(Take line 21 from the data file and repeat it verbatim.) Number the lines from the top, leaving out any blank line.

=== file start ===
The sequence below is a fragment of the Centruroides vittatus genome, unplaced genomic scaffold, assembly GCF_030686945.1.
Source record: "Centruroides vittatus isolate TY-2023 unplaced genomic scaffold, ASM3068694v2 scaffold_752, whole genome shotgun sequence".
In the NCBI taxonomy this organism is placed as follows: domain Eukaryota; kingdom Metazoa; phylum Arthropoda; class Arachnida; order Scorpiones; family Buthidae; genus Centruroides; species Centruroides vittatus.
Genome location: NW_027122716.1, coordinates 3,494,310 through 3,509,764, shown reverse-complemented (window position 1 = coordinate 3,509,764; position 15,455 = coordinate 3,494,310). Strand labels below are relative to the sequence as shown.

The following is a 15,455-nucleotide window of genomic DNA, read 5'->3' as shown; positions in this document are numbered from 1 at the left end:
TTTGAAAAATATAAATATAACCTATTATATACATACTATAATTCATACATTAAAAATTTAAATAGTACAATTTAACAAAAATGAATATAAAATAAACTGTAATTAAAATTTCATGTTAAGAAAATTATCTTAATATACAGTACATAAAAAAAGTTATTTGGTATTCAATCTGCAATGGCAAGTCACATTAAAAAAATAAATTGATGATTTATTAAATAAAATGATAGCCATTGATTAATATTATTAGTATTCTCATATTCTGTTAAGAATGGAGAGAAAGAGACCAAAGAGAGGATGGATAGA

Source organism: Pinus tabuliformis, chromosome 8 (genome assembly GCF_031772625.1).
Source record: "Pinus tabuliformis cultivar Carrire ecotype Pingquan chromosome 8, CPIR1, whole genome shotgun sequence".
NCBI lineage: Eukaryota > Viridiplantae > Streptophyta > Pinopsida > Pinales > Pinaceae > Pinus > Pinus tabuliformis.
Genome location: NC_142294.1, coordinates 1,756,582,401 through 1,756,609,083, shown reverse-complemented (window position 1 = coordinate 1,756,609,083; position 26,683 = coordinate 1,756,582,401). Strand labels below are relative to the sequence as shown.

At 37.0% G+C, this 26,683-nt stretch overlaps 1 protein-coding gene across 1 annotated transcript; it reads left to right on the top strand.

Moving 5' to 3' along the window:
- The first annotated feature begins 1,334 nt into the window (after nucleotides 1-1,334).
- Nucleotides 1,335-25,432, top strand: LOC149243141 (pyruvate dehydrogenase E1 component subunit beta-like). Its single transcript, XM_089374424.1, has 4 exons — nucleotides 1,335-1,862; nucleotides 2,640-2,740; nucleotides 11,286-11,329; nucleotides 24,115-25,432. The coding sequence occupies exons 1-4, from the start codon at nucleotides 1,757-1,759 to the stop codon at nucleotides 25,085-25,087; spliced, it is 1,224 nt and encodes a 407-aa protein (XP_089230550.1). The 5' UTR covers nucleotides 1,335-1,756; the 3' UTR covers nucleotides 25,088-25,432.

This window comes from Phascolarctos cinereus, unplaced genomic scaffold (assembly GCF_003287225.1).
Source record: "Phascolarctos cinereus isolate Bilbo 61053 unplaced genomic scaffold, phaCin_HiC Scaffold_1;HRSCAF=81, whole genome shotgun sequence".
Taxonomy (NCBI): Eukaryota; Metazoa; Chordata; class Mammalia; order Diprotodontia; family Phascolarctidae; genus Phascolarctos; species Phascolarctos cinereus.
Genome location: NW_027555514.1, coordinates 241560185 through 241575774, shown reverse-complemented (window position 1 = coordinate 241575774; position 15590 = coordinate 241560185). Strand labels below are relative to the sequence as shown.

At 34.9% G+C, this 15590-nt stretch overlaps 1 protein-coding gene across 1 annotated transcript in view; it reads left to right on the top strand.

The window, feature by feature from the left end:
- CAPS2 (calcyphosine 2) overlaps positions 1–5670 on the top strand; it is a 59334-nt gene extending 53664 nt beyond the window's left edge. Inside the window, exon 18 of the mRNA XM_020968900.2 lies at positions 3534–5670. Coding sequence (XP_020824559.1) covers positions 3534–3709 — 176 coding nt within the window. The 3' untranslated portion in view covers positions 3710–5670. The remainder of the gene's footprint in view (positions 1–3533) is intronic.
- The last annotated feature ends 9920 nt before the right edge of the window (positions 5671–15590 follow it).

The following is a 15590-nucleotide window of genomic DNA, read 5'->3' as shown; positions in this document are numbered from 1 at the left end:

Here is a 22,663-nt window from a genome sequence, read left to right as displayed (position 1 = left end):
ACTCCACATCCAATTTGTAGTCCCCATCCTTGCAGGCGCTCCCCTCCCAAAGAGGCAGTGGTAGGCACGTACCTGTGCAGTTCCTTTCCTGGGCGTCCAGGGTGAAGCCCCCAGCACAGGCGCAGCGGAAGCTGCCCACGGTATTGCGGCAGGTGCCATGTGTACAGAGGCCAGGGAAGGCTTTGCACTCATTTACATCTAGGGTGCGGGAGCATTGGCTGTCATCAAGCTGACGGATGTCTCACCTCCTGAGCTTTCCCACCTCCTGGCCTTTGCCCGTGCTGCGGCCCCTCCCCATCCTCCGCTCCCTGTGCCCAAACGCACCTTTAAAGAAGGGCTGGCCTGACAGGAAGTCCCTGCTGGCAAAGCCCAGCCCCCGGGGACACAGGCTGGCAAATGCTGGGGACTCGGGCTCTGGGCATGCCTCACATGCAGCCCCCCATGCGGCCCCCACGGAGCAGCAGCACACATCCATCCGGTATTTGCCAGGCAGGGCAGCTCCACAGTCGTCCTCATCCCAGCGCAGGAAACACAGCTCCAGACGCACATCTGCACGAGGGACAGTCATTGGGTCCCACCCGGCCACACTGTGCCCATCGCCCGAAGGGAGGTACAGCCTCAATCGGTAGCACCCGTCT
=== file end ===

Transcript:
- CAPS2 (calcyphosine 2) overlaps positions 1–5670 on the top strand; it is a 59334-nt gene extending 53664 nt beyond the window's left edge. Inside the window, exon 18 of the mRNA XM_020968900.2 lies at positions 3534–5670. Coding sequence (XP_020824559.1) covers positions 3534–3709 — 176 coding nt within the window. The 3' untranslated portion in view covers positions 3710–5670. The remainder of the gene's footprint in view (positions 1–3533) is intronic.